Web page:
Samsung Replenish Review
When it comes to technology, there’s no arguing that cell phone manufacturers are at the cutting edge, but there are still very few that are mindful about being eco-friendly in terms of production and distribution. So far, Sprint seems to be one of the more prevalent carriers offering green-friendly devices on its lineup – but up until now, we’ve been presented with nothing more than simple QWERTY based messaging phones. Happily, the affordable Samsung Replenish SPH-M580 is finally here not only carrying along some environmentally friendly initiatives with its production, but it also brings Android goodness in the form of a portrait style QWERTY device. Affordably priced at $50 on-contract, let’s hope that the experience is acceptable for this eco-conscious entry-level smartphone.
- Samsung Replenish
- microUSB Cable
- Wall Charger
- Get Started Guide
- microSD card adapter
Almost just as hefty as some landscape style QWERTY devices out there, like the Samsung Transform, the Samsung Replenish is extraordinarily longer than some of its brethren. Still, it’s manageable to hold in the hand without feeling too unwieldy, though, its recycled black plastic exterior radiates somewhat of a cheap feel – yet, it’s helping out the environment either way. Meanwhile, the chrome accents around the handset give it a little bit of personality, but either way, it still looks and feels much like any entry-level handset out there.
You can compare the Samsung Replenish with many other phones using our Size Visualization Tool.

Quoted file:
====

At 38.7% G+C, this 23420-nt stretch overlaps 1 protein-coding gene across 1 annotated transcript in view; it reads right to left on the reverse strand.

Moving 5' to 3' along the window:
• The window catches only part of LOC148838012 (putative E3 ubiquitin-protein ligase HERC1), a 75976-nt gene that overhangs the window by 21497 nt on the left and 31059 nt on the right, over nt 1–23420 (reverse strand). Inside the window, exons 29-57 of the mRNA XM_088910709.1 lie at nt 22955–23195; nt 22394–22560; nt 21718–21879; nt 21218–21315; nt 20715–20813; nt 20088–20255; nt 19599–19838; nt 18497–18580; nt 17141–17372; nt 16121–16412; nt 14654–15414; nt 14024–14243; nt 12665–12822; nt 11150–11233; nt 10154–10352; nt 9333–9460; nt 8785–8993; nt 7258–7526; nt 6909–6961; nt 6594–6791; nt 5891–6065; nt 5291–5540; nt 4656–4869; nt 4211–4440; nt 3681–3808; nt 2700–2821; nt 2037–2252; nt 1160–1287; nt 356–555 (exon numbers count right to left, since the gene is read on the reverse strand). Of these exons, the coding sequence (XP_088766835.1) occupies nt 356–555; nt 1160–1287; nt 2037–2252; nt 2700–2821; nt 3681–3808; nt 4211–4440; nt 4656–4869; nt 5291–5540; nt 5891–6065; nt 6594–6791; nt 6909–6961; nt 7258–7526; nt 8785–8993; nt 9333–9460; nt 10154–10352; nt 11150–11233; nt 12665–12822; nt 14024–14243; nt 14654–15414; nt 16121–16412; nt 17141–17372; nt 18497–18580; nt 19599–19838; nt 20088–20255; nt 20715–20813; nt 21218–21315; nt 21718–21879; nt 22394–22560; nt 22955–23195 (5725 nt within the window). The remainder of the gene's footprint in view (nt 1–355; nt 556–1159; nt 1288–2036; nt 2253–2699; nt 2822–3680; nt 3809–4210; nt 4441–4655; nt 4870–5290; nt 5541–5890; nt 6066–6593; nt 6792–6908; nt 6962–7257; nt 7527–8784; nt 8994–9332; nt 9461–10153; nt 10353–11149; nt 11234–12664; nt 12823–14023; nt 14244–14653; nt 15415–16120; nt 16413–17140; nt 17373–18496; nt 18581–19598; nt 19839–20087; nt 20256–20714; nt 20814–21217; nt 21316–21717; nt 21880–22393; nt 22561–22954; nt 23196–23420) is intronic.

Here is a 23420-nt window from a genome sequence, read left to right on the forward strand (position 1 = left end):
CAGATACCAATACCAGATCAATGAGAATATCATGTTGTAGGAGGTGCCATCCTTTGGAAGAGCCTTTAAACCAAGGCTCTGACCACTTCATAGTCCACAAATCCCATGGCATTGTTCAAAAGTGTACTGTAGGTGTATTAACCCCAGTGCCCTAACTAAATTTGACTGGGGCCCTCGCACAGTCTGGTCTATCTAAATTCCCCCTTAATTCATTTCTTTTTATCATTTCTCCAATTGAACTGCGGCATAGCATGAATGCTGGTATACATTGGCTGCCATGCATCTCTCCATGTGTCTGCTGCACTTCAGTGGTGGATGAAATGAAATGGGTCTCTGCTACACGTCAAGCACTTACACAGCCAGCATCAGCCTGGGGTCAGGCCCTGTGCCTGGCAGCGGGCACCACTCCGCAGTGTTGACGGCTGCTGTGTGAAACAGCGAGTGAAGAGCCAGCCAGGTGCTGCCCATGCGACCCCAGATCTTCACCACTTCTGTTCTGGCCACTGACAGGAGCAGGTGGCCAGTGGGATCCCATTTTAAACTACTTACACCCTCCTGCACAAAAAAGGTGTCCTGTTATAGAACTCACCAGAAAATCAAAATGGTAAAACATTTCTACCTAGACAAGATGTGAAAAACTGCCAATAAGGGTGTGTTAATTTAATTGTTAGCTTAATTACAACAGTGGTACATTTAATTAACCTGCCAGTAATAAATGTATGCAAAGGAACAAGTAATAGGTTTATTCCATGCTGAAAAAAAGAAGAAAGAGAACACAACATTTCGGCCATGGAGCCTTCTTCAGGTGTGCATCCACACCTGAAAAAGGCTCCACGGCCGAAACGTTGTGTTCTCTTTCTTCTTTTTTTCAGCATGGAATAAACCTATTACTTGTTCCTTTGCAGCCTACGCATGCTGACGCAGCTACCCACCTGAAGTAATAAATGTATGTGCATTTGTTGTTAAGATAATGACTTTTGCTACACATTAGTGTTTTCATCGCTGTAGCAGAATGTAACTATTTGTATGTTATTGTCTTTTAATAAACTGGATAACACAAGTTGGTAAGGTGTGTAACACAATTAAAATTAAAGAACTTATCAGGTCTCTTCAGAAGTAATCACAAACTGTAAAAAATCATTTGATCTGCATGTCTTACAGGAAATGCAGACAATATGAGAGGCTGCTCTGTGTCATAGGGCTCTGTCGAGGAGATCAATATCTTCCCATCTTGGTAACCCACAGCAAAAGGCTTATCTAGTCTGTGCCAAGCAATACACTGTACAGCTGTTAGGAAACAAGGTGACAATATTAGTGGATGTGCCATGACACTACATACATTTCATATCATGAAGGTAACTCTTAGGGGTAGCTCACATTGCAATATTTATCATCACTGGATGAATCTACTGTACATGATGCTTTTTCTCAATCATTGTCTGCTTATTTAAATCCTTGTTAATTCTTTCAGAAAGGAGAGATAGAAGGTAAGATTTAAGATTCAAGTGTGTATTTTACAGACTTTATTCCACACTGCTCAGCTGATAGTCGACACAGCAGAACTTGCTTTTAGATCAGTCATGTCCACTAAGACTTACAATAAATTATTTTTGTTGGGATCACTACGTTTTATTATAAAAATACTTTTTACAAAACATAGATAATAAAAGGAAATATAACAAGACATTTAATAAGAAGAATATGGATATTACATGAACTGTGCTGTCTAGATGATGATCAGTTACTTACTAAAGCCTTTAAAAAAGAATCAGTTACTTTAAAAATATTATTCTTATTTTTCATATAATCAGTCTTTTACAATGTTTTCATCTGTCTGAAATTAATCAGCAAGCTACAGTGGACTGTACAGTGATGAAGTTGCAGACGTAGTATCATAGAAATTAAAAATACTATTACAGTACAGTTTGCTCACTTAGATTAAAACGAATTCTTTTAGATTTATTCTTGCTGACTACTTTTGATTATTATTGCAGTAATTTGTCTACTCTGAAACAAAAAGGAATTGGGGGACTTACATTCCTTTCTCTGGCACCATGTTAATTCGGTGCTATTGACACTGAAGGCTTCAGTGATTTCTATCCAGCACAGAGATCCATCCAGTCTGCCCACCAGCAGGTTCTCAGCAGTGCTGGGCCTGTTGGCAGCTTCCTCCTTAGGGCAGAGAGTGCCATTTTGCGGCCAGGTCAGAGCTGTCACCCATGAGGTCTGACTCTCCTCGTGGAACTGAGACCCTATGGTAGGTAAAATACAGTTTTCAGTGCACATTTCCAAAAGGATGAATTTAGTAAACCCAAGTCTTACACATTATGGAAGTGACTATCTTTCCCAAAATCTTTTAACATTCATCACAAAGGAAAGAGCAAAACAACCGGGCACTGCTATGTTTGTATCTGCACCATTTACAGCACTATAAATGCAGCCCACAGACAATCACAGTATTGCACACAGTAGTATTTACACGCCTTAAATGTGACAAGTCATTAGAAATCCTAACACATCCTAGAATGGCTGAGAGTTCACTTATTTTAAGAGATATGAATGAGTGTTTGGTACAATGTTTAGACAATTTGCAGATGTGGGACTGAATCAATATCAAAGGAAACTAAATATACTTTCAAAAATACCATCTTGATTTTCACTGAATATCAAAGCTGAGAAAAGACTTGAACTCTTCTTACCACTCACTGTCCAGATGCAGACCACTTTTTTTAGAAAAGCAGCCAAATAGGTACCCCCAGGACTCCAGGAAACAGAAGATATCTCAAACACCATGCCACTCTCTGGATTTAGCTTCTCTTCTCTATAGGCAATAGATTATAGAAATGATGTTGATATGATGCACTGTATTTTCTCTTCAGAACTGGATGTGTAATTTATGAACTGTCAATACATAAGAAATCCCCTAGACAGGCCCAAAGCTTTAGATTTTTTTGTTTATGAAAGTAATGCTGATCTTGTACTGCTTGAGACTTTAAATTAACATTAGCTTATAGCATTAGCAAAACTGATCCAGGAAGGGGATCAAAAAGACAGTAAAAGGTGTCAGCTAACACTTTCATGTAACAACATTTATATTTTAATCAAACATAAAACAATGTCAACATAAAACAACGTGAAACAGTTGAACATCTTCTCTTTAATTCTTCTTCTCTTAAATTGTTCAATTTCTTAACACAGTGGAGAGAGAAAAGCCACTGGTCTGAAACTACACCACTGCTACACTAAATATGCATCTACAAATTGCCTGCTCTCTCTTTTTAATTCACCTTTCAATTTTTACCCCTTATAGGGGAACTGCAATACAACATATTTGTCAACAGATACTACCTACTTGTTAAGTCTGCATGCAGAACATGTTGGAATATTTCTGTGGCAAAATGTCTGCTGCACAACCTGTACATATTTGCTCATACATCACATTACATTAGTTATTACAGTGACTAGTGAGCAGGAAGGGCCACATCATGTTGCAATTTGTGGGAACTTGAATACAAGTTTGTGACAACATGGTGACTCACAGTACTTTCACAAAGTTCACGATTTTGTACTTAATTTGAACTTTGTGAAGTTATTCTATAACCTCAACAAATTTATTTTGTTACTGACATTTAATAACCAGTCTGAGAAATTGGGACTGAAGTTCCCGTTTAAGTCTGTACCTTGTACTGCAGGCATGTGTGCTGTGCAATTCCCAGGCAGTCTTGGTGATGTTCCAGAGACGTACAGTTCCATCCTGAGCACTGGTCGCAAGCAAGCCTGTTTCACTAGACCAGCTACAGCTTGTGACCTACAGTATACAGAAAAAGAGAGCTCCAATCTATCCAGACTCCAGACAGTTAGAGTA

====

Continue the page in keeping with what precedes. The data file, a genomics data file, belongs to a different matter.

Almost expected at this point, especially considering that it focuses on being a green device, the handset features a paltry 2.8” QVGA (320 x 240) display with support for 16.7 million colors. Obviously tiny and rather pixelized looking, it’s nowhere as sharp looking as we’d like, while color production with it is on the bland side. Moreover, it has some poor viewing angles which not only makes it difficult to view under the sun, but even tilting the handset slightly, it washes out the display to the point of making whatever is on-screen indiscernible.
Regarded as a rare sight amongst Android smartphones still, we’re presented with physical Android buttons with the handset that are sufficient in size and response. Below that, the handset’s 4-row portrait style QWERTY keyboard follows in style to what’s seen with the BlackBerry Curve 3G. Relying on some tiny looking hard plastic keys, which are somewhat rounded towards the middle, they’re distinguishable to make out with our fingers, while expressing a reasonable amount of tactility when pressed. Naturally, the cramped confines will make it a nightmare to use for people with larger fingers, but in our time using it, we didn’t encounter many problems using it.
On the left side of the phone, its chrome accented volume rocker is clearly distinguishable and well sized, while the dedicated shutter and voice dialer buttons on the right edge are both raised from the surrounding area – while offering a good amount of feedback when pressed.
Peeking at the bottom, both the microphone and microUSB port are positioned in their usual spots, and of course, the same can be said about the 3.5mm headset jack and dedicated power perched on the top area of the phone. Actually, the raised power button is prominent, and offers that exceptional response when pressed down.
Finally, the 2-megapixel fixed focus camera is outlined with a chrome trim around it in the rear, with the speakerphone notches located in close proximity to it as well. Furthermore, removing the flimsy back cover will grant you access to its 1,600 mAh battery and spring activated microSD card slot – there’s a 2GB preloaded in there. Interestingly enough, you can purchase the optional $30 solar charger that is used in place of the usual back cover. From what we’re told, leaving it out to absorb some sun for about 1 hour will provide approximately 20 minutes of talk time. Yet again, this useful accessory goes to highlight yet the additional eco-friendly nature of the handset.
Samsung Replenish 360-degrees View: